World In Conflict is a newly released DX10, real-time strategy game that simulates the all-out war the world hopes never comes. The difference in this RTS game is that it is not the typical "generate wealth and build" type of game. Instead, you advance by conquering your foe.


The settings we will use are listed below:
















After a streak, the GA-MA78GM-S2H failed to pull ahead in the discrete card tests but held strong for the integrated and Hybrid tests.


Call of Juarez is a DX10, first-person shooter set in the Wild West of the late 1800's. The game is inspired, in part, by the movies of the Wild West genre of the seventies and eighties. The game can be played as both single player and multiplayer. The game focuses on realistic graphics and gameplay designed to take advantage of the latest video cards on the market.


The settings we will use are listed below.















In Call of Juarez, the Gigabyte board did strong at lower resolutions but was finally taken over at the highest one.


Company of Heroes: Opposing Fronts is the latest chapter in the Company of Heroes series. The scene is WWII. The mission is Operation Market Garden, the first allied attempt to break into the Third Reich. Play as the British or Germans. This real-time strategy game is brought to us by Relic Entertainment.


















In one of the newest benchmarks at OCC, the Gigabyte board did not give up without a fight when using the discrete card, but fell in the integrated tests.


3DMark06 is one of the benchmarks that always comes up when a bragging contest is begun. 3DMark06 presents a severe test for many of today's hardware components. Let's see how this setup fares. The settings we will use are listed below.


















In a test long considered to be a bragging test, the Gigabyte pulled it off by a hair, beating the ECS board. It also looks like the boast of 1500 3DMarks has been eclipsed by 31 marks. Gigabyte backs up this claim with the performance of the IGP.


I went into this review with a mindset that this board is geared to being used in a workstation or Home Theater PC and at that, it does very well. In the science benchmarks, the Gigabyte GA-MA78GM-S2H pulls off some impressive numbers compared to competing boards using the same chipset. The Gigabyte board has an array of features and capabilities that would make any system like this drool for more. I liked how Gigabyte included all three video ports for this board because if you are like me and lose adapters easily, you will not be left out from using them down the road. Another feature of note i absolutely loved is the number of USB headers available. For a media PC or workstation, that is a great move. I am always using USB for my external drives, keyboards, mice, Thumb Drives, and all sorts of things, so it is nice to have the ability to add more ports without having to buy expansion cards to do it. It would have been nice to have included a bracket or two to use the headers, but that is a personal preference. I also like that Gigabyte went with the mATX design, which makes this a great board for those cramped HTPC cases.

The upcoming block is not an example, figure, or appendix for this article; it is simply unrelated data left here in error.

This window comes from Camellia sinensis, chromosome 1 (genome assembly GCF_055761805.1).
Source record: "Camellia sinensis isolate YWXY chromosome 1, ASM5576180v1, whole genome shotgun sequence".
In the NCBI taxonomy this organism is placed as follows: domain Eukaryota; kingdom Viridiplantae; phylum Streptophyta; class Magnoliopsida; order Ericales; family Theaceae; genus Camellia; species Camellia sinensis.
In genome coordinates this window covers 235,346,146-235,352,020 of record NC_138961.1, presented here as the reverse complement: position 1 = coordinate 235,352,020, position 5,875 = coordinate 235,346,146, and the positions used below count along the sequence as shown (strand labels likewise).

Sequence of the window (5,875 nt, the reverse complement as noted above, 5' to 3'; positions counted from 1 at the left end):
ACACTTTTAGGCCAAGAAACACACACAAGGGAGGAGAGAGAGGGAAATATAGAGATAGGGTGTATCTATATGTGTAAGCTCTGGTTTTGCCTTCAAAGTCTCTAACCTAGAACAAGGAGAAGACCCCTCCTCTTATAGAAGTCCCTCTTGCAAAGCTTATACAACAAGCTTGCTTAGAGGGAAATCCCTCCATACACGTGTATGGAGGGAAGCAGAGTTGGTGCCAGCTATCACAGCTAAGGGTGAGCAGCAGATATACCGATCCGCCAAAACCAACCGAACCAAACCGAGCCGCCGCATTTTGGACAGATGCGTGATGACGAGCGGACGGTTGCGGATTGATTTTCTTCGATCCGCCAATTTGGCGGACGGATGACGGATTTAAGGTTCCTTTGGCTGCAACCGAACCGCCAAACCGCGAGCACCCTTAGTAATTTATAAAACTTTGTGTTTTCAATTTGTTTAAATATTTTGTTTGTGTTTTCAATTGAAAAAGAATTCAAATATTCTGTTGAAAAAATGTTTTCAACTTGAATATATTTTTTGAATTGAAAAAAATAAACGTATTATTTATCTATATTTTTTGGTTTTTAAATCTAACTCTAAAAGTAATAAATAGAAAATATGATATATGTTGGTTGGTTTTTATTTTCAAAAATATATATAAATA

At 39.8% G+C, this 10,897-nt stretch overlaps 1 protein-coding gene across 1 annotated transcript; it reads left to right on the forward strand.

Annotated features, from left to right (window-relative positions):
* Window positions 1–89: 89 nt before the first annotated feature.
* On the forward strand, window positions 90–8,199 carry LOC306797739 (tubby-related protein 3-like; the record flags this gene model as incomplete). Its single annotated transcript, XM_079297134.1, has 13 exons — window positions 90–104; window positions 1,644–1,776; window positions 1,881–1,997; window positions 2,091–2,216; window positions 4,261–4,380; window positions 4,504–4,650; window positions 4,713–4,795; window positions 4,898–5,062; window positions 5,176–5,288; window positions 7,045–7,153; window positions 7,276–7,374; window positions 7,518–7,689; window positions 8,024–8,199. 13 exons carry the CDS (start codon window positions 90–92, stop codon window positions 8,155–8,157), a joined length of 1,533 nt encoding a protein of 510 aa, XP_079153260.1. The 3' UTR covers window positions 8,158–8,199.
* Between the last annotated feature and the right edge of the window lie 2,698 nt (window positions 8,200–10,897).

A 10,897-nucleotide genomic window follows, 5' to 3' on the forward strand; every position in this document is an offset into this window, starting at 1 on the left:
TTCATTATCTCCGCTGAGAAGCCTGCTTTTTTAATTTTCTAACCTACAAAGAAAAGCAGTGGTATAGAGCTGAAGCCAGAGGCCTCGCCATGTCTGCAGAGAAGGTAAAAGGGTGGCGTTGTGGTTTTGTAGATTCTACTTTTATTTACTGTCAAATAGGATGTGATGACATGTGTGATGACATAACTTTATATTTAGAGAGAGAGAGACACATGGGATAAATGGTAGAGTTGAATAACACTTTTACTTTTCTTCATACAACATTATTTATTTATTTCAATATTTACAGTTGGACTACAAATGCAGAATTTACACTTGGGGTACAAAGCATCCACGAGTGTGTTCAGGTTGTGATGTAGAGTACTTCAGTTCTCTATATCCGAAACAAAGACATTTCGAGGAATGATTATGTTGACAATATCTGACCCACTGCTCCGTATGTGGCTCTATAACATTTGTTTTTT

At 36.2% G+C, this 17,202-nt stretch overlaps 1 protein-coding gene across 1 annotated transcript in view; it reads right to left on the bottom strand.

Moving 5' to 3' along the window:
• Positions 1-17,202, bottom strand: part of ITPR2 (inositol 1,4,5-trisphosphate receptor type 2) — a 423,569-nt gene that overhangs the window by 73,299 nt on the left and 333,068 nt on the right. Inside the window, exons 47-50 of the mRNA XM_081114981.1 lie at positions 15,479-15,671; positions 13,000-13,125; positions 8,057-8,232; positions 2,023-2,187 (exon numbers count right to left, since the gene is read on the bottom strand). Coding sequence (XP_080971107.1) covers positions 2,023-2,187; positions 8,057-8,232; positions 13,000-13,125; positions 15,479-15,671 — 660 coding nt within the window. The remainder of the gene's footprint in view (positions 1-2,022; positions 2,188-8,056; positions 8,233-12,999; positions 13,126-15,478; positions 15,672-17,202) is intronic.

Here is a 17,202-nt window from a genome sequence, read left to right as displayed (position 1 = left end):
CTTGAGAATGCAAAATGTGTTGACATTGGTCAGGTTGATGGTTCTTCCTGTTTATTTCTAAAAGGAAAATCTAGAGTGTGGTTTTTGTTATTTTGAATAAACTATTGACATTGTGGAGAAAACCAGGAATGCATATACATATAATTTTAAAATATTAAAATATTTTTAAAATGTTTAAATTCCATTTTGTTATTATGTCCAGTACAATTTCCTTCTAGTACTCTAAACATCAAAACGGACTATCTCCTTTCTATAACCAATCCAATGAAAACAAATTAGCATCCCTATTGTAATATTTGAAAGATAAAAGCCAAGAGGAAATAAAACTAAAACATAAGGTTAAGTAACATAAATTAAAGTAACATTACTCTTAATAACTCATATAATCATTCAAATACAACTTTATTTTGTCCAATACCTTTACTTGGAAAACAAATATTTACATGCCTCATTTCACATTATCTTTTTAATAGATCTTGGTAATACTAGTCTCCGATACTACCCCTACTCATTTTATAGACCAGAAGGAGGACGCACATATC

I was surprised, that with all of the buzz Gigabyte puts out about having the most durable boards using its Durable 2 technology, to see that it was left out on the GA-MA78GM-S2H . Even buying a mid-range board such as this you want it to last as long as another board you would purchase, especially with the heat that gets generated in a cramped HTPC style case. Some sort of heatpipe or other cooling method should have been used so that you do not have to place fans all over the case. Another drawback was the performance while using a high-end graphics card. The hybrid and integrated scores pulled high numbers, but when paired with a faster card, the GA-MA78GM-S2H was only slightly faster in about 50% of the tests performed and in the other 50% some of the scores were poorly low. The Integrated graphics and Hybrid graphics are not good if you are into gaming, especially if you want detail in those games you play. Overclocking was also hit or miss. Overclocking the GPU, I was able to get 125MHz over stock, but overclocking the CPU causes a lot of instabilities when changing anything but the multiplier. If you are looking for a motherboard for a workstation or that home theater PC you have always wanted, then the GA-MA78GM-S2H is a great choice, but if you do any gaming, I would look for something more geared toward gamers.